Business activities[edit]

Amedeo and his wife Silvia live in the village of San Rocco near the town of Castiglion Fibocchi in Tuscany (about 15 kilometres northwest of Arezzo). He is involved in various agricultural activities including the production of wine marketed under the name Vini Savoia Aosta.

Since 1997 Amedeo has been president of the International Foundation Pro Herbario Mediterraneo. From 2003 to 2006 he was president of the committee responsible for the nature reserve on the island of Vivara.

Dynastic activities[edit]

Always close to the head of the Savoy dynasty, ex-King Umberto II, Amedeo was long-viewed by Italian royalists as a likely claimant to the throne if Umberto's own son failed to live up to monarchist expectations.[5][6] On 7 July 2006 Amedeo declared himself to be the head of the House of Savoy and Duke of Savoy, claiming that his third cousin Vittorio Emanuele, Prince of Naples had lost his dynastic rights when he married, just following the time of his arrest, without previously obtaining the permission of his father, former King Umberto II in 1971, authorization which had been required under monarchical law. Vittorio Emanuele and his son, Emanuele Filiberto, Prince of Venice, sought judicial intervention to forbid Amedeo's use of the title "Duke of Savoy". An initial hearing was scheduled in the court of Arezzo, with a ruling expected by 6 June 2008.[7] The President of the Council of the Senators of the Kingdom, Aldo Alessandro Mola, published a declaration in favour of Amedeo's claim; in fact only nine members of the 62 member council voted in support of the declaration.[citation needed] Amedeo's claim has also received the support of Vittorio Emanuele's sister, Princess Maria Gabriella of Savoy.[5]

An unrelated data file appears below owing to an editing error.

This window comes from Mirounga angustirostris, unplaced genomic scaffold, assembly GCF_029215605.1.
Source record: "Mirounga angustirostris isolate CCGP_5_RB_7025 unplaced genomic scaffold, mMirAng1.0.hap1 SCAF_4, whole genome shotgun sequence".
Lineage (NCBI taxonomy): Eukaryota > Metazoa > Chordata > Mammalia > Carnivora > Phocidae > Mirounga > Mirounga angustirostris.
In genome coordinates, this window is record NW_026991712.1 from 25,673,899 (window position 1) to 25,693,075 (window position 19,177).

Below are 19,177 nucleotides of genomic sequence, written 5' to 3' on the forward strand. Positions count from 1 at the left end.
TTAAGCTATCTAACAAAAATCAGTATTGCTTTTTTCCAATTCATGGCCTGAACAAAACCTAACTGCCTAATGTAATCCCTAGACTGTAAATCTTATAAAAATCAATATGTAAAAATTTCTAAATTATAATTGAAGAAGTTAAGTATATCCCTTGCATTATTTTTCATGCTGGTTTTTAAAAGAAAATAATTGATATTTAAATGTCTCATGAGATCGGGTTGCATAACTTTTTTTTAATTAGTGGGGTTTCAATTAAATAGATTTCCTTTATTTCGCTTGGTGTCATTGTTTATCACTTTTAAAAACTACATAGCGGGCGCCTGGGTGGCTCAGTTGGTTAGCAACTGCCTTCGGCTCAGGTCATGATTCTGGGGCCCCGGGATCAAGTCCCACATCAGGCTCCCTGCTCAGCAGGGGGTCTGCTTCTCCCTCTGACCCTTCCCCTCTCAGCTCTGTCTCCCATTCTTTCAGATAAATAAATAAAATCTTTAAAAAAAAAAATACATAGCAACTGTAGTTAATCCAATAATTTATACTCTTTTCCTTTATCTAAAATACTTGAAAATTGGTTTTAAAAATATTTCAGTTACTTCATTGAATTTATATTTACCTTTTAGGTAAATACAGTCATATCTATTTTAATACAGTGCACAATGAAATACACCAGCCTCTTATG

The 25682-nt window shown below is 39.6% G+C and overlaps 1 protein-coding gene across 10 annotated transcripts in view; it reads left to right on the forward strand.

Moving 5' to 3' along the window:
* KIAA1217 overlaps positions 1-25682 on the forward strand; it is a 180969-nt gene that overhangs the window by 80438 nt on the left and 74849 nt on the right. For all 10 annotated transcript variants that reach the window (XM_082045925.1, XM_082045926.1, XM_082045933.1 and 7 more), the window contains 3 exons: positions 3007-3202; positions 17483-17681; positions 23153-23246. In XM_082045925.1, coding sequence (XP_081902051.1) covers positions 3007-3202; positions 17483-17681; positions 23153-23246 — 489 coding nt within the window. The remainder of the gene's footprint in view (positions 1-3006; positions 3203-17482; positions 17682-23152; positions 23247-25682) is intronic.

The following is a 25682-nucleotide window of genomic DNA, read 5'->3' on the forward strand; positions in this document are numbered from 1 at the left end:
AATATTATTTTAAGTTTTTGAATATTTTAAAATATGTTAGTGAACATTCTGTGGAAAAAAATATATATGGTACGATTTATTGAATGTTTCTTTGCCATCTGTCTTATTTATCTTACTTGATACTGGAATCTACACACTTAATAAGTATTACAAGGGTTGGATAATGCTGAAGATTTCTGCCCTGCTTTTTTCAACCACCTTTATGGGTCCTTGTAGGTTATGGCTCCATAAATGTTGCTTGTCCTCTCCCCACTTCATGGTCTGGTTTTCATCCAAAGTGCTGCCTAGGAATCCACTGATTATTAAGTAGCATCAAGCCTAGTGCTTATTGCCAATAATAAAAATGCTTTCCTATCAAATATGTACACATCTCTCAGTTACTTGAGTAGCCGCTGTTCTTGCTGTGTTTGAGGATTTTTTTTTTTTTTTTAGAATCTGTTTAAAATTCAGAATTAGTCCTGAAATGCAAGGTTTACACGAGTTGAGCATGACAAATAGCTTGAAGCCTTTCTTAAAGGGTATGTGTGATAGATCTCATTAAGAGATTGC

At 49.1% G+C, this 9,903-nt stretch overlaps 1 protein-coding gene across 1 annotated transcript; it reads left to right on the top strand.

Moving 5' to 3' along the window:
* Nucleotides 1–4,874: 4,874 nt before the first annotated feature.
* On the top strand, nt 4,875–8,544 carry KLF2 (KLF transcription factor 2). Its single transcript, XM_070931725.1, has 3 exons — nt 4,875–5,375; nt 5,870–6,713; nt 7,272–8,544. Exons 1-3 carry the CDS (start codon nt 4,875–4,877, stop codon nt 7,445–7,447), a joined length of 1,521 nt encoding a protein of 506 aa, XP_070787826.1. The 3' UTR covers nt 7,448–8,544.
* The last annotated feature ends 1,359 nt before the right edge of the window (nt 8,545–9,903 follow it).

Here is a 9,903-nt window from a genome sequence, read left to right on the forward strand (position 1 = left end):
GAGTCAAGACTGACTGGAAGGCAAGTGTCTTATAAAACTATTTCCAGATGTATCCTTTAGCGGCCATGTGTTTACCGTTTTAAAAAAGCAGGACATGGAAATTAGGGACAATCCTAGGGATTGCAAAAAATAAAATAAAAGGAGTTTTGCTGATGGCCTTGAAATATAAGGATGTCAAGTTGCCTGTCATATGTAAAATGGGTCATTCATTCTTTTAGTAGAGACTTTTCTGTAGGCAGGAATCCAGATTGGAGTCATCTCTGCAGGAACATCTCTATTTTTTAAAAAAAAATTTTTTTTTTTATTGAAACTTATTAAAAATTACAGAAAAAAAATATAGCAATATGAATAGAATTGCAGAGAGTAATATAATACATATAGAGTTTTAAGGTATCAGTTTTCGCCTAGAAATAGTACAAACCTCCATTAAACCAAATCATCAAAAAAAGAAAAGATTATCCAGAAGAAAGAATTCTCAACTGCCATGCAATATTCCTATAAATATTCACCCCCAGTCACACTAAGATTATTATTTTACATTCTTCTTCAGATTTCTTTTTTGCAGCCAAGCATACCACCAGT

Although many monarchists transferred their allegiance to Prince Amedeo at some point after King Umberto's death,[5] Aosta has been criticized by other Italian royalists who continue to support Prince Vittorio Emanuele. Sergio Pellecchi, President of the Giunta of the Chivalric Orders of the House of Savoy, has stated that the Council of the Senators of the Kingdom was dissolved in 2002 and that it never had any authority in matters of the succession. Eugenio Armando Dondero, spokesman for the Coordinamento Monarchico Italiano, has asked why Amedeo did not claim to be head of the House of Savoy in 1983 when Umberto II died. But others, including constitutional jurist Guido Locatello, declared the marriage of Vittorio Emanuele to be in violation of Savoy dynastic law years before scandal evoked any clamor for Amedeo to replace him. The Unione Monarchica Italiana published in its newsletter, Monarchia Nuova, on 12 February 1987 that the Prince of Naples' marriage to Marina Doria violated the decree of Victor Amadeus III, issued 13 September 1780, regulating the marriages of princes of the blood royal, compelling the Unione to recognise Amedeo as rightful head of the royal house—although at that time Aosta had put forth no public dynastic claim.[1]